You no longer need to fly to Mexico to get to Cuba.
There are several airlines now flying there from the United States:
I booked my flight through JetBlue for a screaming good deal ($375 RT from SFO), and had a layover in Fort Lauderdale, Florida before taking the hour flight to Havana.
NOTE: You should go directly to the airlines website to search for flights. If you look at an aggregator site, like Tripadvisor, you will come up with this warning: “TripAdvisor is unable to show requested itineraries or travel plans that include Cuba due to U.S. government regulations.”
All the documentation requirements initially seemed really confusing to me, but in reality it was actually really simple.
You need a Visa to enter Cuba and you can easily get one at your gateway airport, either at the check-in or gate counter, just ask your airline for instructions.
For me, at the Fort Lauderdale airport gate we were instructed to go to the JetBlue counter adjacent our departure gate. They collected the $50 fee, gave me the visa and a green stamp on my boarding pass to indicate my documents had been checked. I returned back to the gate and boarded the plane. Easy peasy.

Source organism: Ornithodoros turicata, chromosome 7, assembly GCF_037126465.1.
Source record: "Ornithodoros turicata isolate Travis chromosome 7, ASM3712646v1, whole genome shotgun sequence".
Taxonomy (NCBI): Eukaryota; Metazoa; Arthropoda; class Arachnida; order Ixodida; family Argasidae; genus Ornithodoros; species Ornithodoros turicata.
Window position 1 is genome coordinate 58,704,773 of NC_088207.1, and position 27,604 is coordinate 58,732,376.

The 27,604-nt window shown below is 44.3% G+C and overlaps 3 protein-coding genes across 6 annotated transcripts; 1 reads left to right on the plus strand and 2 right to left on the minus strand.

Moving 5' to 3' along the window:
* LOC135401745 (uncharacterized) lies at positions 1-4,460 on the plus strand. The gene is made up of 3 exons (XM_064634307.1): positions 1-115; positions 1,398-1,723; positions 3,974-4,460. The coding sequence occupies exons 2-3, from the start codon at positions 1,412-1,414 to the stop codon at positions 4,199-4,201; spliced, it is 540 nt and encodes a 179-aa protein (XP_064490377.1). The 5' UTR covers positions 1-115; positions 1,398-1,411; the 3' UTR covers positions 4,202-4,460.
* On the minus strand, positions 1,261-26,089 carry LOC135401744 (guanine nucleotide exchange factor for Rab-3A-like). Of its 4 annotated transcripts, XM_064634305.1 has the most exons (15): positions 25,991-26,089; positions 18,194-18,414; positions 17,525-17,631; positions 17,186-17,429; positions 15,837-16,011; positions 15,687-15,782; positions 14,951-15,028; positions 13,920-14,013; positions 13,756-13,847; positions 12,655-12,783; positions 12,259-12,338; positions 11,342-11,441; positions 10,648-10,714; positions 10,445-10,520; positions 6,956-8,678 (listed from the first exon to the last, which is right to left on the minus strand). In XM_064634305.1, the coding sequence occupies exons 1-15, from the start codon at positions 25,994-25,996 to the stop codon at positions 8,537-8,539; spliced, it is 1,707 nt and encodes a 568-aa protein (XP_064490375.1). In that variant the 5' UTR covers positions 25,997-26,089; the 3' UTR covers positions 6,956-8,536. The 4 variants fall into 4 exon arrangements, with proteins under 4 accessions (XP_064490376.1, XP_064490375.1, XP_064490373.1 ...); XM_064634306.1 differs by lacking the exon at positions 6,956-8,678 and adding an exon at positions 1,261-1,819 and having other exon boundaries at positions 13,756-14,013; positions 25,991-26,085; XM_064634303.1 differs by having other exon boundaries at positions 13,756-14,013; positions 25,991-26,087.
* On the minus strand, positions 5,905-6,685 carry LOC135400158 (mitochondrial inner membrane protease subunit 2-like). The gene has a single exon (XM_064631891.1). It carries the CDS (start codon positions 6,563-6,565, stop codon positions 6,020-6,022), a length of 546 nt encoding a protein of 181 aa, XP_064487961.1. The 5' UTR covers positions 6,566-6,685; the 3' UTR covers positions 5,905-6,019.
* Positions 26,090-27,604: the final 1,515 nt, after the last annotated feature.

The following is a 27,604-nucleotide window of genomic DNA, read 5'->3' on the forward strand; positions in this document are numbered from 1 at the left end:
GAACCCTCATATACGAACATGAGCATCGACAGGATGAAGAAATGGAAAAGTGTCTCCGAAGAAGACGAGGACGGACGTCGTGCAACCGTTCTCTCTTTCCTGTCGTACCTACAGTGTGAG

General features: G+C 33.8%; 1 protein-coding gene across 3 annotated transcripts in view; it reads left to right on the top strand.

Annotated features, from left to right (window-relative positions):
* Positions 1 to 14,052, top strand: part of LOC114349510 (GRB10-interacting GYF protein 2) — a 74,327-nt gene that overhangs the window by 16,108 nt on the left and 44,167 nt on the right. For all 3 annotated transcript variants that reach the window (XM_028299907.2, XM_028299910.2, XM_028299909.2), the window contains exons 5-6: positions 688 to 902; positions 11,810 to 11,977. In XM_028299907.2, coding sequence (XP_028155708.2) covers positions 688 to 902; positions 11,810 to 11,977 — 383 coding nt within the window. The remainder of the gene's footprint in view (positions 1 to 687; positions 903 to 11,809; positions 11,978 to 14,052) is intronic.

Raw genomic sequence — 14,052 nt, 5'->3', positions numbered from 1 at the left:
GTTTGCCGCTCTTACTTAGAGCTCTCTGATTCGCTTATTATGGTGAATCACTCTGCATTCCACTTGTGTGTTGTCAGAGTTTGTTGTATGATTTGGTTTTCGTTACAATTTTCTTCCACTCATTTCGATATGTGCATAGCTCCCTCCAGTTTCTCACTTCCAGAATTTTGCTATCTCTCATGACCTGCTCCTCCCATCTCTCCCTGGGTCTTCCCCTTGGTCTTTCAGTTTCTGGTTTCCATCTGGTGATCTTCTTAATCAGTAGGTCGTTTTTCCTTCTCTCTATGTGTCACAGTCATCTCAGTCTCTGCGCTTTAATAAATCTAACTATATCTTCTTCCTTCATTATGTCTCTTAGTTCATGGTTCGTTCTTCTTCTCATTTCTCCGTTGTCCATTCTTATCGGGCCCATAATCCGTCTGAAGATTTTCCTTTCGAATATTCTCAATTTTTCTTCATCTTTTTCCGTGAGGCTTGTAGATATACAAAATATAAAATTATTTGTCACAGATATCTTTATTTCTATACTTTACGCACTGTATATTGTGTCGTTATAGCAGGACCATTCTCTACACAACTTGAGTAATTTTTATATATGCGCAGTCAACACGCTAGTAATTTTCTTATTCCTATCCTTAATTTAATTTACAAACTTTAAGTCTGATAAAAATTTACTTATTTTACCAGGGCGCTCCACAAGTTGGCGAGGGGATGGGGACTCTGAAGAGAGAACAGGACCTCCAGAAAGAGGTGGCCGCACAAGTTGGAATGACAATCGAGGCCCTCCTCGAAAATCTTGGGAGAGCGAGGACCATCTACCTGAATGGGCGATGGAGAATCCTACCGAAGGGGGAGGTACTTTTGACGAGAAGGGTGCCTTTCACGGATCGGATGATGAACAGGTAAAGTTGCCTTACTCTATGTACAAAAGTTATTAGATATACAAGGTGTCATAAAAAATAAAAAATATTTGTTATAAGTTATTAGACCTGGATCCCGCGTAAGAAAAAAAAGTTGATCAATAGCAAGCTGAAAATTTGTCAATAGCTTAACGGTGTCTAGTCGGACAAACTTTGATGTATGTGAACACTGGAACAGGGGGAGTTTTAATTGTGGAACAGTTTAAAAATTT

A special health insurance that covers the territory of Cuba is required, but this $25 insurance was included in the cost of my flight with Jet Blue, which is typical for most airlines flying from the US to Cuba, so check with your airline.
While on the plane we were given a Health documentation to be filled out (basically just a questionnaire about illnesses you have recently had). After immigration and security, there were tables where these forms were dropped off. Basically, the attendant quickly glanced at them to make sure they were filled out properly and then waved you on. I was never asked to provide an insurance document.
Though some flights will pass out custom forms while in air, we were told that the blue customs forms could be picked up upon arrival. If your flight attendant doesn’t pass out these forms they can be found right after the immigration check, at the security station. There should be some on the shelf on top of the conveyor belt.
After security, we picked up our bags then went through the “Nothing to Declare” section and gave them the customs form. Then we were in the arrival hall.
- Make sure to bring a pen!
- After landing, getting through immigration, security, customs, health form drop-off and picking up luggage, took about 45 minutes (a half hour of that was actually waiting for the luggage). During this process, no one asked why I was in Cuba.